edit:
Quote:
garnisheeing

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 Post subject: Re: The Dept of Social Protection thread
PostPosted: Tue Jun 23, 2015 10:14 pm 
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Oh, I’m not saying they’re not fucked when it comes to social policy. But they certainly do a better job of pursuing absent fathers than we do.

Also, do the sums -- if I’m not mistaken he was above the age of consent when he fathered the child (assuming it’s his -- he refused the paternity test).

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 Post subject: Re: The Dept of Social Protection thread
PostPosted: Tue Jun 23, 2015 10:36 pm 
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Mantissa wrote:
Oh, I’m not saying they’re not fucked when it comes to social policy. But they certainly do a better job of pursuing absent fathers than we do.

Also, do the sums -- if I’m not mistaken he was above the age of consent when he fathered the child (assuming it’s his -- he refused the paternity test).


I assume you added the 9 months?

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 Post subject: Re: The Dept of Social Protection thread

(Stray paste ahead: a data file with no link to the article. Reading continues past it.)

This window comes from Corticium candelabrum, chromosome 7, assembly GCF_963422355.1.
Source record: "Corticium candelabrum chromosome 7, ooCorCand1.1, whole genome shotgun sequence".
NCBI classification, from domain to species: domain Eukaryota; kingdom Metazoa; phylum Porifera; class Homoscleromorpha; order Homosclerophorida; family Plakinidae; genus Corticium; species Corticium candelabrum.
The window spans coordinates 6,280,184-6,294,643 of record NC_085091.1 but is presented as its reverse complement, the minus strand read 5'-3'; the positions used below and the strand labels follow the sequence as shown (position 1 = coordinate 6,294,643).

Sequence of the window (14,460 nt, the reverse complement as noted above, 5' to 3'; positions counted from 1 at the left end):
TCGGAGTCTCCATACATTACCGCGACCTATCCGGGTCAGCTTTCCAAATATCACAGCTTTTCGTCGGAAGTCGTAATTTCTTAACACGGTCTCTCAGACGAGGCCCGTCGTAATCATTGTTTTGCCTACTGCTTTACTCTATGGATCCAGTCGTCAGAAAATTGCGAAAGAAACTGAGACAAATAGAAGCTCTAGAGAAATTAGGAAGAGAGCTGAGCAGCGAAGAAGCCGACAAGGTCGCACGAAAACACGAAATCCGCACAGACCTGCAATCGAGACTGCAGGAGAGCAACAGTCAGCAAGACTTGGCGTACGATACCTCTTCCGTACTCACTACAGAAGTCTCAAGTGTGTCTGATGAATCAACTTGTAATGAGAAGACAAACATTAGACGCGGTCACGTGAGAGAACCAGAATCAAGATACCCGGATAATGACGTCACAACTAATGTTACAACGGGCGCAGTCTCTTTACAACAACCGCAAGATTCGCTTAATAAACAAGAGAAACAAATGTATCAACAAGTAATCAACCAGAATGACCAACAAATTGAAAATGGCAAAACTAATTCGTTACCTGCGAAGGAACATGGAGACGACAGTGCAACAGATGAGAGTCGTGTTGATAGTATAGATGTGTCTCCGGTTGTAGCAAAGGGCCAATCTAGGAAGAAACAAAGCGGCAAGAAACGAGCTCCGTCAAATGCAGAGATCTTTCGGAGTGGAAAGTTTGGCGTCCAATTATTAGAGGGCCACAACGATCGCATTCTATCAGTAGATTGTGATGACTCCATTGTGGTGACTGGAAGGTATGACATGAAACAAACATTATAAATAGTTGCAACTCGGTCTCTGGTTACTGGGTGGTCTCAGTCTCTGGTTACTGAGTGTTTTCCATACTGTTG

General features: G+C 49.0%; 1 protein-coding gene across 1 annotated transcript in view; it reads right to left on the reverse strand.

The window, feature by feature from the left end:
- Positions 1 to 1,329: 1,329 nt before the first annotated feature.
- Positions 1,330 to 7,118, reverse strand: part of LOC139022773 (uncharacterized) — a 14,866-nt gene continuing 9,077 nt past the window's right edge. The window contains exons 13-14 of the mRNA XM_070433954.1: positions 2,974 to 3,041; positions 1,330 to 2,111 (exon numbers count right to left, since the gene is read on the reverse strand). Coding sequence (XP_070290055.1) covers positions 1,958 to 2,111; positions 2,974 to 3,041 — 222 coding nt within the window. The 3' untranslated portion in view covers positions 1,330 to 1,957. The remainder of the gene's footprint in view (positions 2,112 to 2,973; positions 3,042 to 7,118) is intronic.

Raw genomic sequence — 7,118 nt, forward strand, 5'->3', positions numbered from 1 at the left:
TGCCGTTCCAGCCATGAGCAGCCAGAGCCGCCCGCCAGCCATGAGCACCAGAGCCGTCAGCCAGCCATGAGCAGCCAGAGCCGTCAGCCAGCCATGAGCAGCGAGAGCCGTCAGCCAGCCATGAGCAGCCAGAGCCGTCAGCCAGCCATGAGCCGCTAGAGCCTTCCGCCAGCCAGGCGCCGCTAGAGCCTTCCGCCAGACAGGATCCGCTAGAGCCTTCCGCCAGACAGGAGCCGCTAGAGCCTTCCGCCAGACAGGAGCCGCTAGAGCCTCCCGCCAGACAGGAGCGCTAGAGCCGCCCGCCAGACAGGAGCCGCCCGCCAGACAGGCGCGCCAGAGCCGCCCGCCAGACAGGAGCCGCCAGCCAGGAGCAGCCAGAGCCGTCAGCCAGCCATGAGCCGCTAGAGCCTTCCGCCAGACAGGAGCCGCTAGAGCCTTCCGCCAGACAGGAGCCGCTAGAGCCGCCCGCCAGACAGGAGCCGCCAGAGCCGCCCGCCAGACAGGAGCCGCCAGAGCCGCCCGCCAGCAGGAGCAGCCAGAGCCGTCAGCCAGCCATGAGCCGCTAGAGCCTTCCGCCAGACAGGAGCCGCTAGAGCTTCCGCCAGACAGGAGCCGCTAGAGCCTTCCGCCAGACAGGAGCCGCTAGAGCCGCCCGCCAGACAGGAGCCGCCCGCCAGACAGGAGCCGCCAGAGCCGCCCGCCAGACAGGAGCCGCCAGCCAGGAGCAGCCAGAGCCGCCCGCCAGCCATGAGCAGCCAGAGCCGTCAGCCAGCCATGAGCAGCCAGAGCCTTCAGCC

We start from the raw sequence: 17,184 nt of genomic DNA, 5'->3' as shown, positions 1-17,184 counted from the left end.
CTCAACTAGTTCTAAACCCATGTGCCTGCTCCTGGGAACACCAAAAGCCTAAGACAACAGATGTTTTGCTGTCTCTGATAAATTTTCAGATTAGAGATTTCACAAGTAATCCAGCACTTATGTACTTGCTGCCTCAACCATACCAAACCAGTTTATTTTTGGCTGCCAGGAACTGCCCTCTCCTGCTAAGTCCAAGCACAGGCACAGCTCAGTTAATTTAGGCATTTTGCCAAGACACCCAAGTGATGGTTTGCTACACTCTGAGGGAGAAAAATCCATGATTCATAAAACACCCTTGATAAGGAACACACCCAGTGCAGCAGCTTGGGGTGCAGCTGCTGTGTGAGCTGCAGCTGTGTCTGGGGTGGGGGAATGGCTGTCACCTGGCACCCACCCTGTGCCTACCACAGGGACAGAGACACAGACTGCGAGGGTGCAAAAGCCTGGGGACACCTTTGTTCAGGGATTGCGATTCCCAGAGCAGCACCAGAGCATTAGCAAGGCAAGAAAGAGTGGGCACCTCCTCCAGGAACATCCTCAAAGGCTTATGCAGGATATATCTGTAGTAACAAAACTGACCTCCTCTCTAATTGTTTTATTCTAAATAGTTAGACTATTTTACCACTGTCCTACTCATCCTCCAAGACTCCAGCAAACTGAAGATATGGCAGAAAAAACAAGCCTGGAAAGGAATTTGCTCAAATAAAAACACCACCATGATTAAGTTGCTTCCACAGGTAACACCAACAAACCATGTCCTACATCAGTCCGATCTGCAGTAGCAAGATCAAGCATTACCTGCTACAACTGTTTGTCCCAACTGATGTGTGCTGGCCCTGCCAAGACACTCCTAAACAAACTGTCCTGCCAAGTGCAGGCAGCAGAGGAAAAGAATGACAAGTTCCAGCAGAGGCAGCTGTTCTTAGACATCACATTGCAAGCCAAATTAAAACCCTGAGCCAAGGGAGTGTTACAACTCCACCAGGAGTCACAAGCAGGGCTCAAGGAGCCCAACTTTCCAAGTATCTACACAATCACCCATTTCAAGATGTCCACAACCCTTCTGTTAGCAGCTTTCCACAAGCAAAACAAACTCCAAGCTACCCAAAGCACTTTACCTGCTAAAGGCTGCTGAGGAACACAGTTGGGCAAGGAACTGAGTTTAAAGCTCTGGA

PostPosted: Tue Jun 23, 2015 10:45 pm 
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grumpy wrote:
Mantissa wrote:
Oh, I’m not saying they’re not fucked when it comes to social policy. But they certainly do a better job of pursuing absent fathers than we do.

Also, do the sums -- if I’m not mistaken he was above the age of consent when he fathered the child (assuming it’s his -- he refused the paternity test).


I assume you added the 9 months?


I do know how long the stork takes, yes.

24 - 6 - 2 - 0.75 > 15. Unless I misread. I know he was still a victim.

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"Do, or do not; there is no try" -- Yoda


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 Post subject: Re: The Dept of Social Protection thread
PostPosted: Tue Jun 23, 2015 10:52 pm 
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Of Systemic Importance

Joined: Jun 9, 2008
Posts: 7056
Mantissa wrote:
grumpy wrote:
Mantissa wrote:
Oh, I’m not saying they’re not fucked when it comes to social policy. But they certainly do a better job of pursuing absent fathers than we do.

Also, do the sums -- if I’m not mistaken he was above the age of consent when he fathered the child (assuming it’s his -- he refused the paternity test).


I assume you added the 9 months?


I do know how long the stork takes, yes.

24 - 6 - 2 - 0.75 > 15. Unless I misread. I know he was still a victim.


Depends on birthdays. Anyway, from the article

Quote:
California issued a similar state court ruling a few years later in the case of a 15-year-old boy who had sex with a 34-year-old neighbor. In that case, the woman had been convicted of statutory rape.